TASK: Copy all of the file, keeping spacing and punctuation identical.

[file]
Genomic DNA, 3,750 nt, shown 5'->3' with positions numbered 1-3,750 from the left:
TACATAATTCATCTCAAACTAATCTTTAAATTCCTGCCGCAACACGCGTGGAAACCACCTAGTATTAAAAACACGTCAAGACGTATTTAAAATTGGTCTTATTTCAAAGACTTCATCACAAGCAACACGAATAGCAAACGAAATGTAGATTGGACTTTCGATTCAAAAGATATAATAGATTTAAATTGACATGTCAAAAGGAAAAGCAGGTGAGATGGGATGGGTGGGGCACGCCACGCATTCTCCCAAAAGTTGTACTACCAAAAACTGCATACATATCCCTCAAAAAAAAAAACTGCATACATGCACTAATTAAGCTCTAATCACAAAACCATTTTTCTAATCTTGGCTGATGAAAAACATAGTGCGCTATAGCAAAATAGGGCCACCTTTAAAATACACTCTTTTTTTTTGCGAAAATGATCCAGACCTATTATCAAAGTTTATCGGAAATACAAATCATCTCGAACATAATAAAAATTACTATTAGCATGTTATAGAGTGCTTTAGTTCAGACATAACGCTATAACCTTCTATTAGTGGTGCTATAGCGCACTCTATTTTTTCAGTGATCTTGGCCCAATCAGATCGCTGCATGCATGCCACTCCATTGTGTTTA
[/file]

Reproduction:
Genomic DNA, 3,750 nt, shown 5'->3' with positions numbered 1-3,750 from the left:
TACATAATTCATCTCAAACTAATCTTTAAATTCCTGCCGCAACACGCGTGGAAACCACCTAGTATTAAAAACACGTCAAGACGTATTTAAAATTGGTCTTATTTCAAAGACTTCATCACAAGCAACACGAATAGCAAACGAAATGTAGATTGGACTTTCGATTCAAAAGATATAATAGATTTAAATTGACATGTCAAAAGGAAAAGCAGGTGAGATGGGATGGGTGGGGCACGCCACGCATTCTCCCAAAAGTTGTACTACCAAAAACTGCATACATATCCCTCAAAAAAAAAAACTGCATACATGCACTAATTAAGCTCTAATCACAAAACCATTTTTCTAATCTTGGCTGATGAAAAACATAGTGCGCTATAGCAAAATAGGGCCACCTTTAAAATACACTCTTTTTTTTTGCGAAAATGATCCAGACCTATTATCAAAGTTTATCGGAAATACAAATCATCTCGAACATAATAAAAATTACTATTAGCATGTTATAGAGTGCTTTAGTTCAGACATAACGCTATAACCTTCTATTAGTGGTGCTATAGCGCACTCTATTTTTTCAGTGATCTTGGCCCAATCAGATCGCTGCATGCATGCCACTCCATTGTGTTTA